As trading in gold begins for 2012, we see a positive pop of over 2.5% the first day back after the last day of 2011. Is this a sign of the future, or just a short-term bounce? Let’s take a look at what happened in the last few months of 2011 to understand what is most likely for gold prices in 2012.
After making the highs of the year during the August-September period in 2011, gold sold off hard, followed by a rally that did not reach previous highs in November and then the year-end sell-off. There were several different events happening behind the scenes that caused a lot of this volatility.
During the initial move up during the summer and the secondary move in November, many hedge funds have been active and heavy buyers of gold. This created problems, as many funds were leveraged heavily betting on a bullish move in gold. While a fund might be right in the long term, anytime you are heavily leveraged, it leaves you open to margin calls. When the price starts to go against your position, you are forced to sell some of your position to maintain your core position. This causes a cascade effect, as a little selling then triggers further selling. This creates more margin calls and then even more selling. This cycle continues until the most heavily leveraged holders have had their positions closed.
This forced selling also is related to losses in other parts of the portfolio. When you have a portion of your portfolio losing money, many people choose to sell the asset that is up and liquid, which gold was for most investors this year. This adds to the supply in the market.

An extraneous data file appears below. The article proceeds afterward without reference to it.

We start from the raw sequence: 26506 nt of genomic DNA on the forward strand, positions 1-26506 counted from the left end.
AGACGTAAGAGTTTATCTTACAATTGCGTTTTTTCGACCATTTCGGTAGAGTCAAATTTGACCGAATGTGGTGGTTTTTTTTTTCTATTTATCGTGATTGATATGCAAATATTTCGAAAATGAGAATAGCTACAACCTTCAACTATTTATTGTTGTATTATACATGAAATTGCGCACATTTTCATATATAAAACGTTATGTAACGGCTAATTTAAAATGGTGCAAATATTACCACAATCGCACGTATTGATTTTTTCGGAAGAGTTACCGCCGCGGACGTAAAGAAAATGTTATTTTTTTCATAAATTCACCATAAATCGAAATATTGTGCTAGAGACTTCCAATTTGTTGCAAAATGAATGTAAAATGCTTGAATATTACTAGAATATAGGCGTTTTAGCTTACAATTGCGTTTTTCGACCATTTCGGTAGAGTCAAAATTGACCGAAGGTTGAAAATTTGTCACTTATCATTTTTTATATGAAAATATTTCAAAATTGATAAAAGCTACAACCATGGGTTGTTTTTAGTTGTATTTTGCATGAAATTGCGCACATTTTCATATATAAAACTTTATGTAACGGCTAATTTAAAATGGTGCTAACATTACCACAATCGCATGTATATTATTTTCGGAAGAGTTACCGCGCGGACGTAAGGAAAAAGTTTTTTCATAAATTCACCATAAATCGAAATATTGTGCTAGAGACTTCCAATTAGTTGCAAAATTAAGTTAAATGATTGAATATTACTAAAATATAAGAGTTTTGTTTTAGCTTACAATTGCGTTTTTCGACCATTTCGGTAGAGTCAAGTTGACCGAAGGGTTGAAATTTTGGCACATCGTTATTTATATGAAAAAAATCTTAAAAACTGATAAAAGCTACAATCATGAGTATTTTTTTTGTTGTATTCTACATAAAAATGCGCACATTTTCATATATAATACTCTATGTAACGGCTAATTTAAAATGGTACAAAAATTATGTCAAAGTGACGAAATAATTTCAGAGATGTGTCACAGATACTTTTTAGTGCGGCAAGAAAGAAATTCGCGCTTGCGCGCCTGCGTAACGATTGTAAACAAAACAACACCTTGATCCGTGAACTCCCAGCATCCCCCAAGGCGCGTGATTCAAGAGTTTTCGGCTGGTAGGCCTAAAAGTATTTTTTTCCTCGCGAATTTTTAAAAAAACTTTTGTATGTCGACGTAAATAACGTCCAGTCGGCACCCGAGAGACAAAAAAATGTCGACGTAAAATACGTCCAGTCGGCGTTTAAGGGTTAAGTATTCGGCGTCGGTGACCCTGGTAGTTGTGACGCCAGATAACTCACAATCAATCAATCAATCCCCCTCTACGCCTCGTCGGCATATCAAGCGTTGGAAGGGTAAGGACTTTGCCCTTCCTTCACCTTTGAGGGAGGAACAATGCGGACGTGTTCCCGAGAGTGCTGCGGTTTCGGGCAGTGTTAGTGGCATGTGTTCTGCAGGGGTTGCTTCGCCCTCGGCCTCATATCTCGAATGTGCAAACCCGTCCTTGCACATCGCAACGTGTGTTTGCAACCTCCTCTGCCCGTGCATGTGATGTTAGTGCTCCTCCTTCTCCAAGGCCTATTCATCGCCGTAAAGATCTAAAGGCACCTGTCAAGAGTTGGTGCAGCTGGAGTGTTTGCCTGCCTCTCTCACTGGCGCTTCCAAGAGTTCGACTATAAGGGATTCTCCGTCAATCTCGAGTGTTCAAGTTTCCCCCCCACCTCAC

The timing of the liquidation is quite interesting, as we see year-end selling. This is based on fund redemptions, investors wanting their money back forcing the fund forced to sell gold to raise money, and various portfolio adjustments. Also note that gold prices usually trade inversely to the U.S. dollar, as we’ve seen the euro fall apart and investors pile into the U.S. dollar, this caused even more downward pressure on gold prices.
The real question: was this sell-off in gold short-term or a sign of structural weakness in gold prices? When one looks at the reasons for the sell-off, they all point to a short-term aberration. The fundamentals still look very strong for gold prices. In fact, considering how strong we’re bouncing already, this would be a very bullish sign.
If all of the forced sellers are done, we still have an economic situation where the world central bankers are looking toward policies of printing more money and investors continue to have a lack of faith in fiat currencies. Portfolio year-end adjustments just occurred and new funds now need to be re-allocated into the market. All are bullish, long-term drivers in gold prices.
There are moments in history when short-term fluctuations provide great entries for the long-term investor. From all of the evidence, this is where gold currently stands: at a great entry point with strong fundamental drivers to push up gold prices.